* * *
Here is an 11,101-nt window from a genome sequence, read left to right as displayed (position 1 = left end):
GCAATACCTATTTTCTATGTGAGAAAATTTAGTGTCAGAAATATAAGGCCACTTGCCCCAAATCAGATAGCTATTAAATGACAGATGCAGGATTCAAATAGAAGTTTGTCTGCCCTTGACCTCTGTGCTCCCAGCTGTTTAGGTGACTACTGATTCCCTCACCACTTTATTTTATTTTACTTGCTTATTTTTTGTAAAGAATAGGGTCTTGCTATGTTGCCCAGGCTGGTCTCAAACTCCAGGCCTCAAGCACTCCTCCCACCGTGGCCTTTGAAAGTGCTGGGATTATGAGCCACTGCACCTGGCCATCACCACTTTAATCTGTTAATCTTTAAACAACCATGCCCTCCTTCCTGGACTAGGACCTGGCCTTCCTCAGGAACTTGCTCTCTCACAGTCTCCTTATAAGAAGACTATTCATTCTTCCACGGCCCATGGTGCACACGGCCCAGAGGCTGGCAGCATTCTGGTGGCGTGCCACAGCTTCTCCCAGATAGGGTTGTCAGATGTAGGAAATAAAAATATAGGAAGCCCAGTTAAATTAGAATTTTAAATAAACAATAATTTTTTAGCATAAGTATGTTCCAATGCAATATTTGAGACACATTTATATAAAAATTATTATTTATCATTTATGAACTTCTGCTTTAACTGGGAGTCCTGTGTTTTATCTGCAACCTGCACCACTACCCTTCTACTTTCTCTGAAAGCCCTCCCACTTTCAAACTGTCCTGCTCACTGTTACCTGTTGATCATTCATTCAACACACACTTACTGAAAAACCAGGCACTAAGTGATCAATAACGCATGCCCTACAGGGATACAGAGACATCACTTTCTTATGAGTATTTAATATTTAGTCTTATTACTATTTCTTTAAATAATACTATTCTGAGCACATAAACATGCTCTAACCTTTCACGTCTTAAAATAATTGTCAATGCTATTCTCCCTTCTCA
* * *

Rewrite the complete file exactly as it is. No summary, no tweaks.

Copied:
Here is an 11,101-nt window from a genome sequence, read left to right as displayed (position 1 = left end):
GCAATACCTATTTTCTATGTGAGAAAATTTAGTGTCAGAAATATAAGGCCACTTGCCCCAAATCAGATAGCTATTAAATGACAGATGCAGGATTCAAATAGAAGTTTGTCTGCCCTTGACCTCTGTGCTCCCAGCTGTTTAGGTGACTACTGATTCCCTCACCACTTTATTTTATTTTACTTGCTTATTTTTTGTAAAGAATAGGGTCTTGCTATGTTGCCCAGGCTGGTCTCAAACTCCAGGCCTCAAGCACTCCTCCCACCGTGGCCTTTGAAAGTGCTGGGATTATGAGCCACTGCACCTGGCCATCACCACTTTAATCTGTTAATCTTTAAACAACCATGCCCTCCTTCCTGGACTAGGACCTGGCCTTCCTCAGGAACTTGCTCTCTCACAGTCTCCTTATAAGAAGACTATTCATTCTTCCACGGCCCATGGTGCACACGGCCCAGAGGCTGGCAGCATTCTGGTGGCGTGCCACAGCTTCTCCCAGATAGGGTTGTCAGATGTAGGAAATAAAAATATAGGAAGCCCAGTTAAATTAGAATTTTAAATAAACAATAATTTTTTAGCATAAGTATGTTCCAATGCAATATTTGAGACACATTTATATAAAAATTATTATTTATCATTTATGAACTTCTGCTTTAACTGGGAGTCCTGTGTTTTATCTGCAACCTGCACCACTACCCTTCTACTTTCTCTGAAAGCCCTCCCACTTTCAAACTGTCCTGCTCACTGTTACCTGTTGATCATTCATTCAACACACACTTACTGAAAAACCAGGCACTAAGTGATCAATAACGCATGCCCTACAGGGATACAGAGACATCACTTTCTTATGAGTATTTAATATTTAGTCTTATTACTATTTCTTTAAATAATACTATTCTGAGCACATAAACATGCTCTAACCTTTCACGTCTTAAAATAATTGTCAATGCTATTCTCCCTTCTCA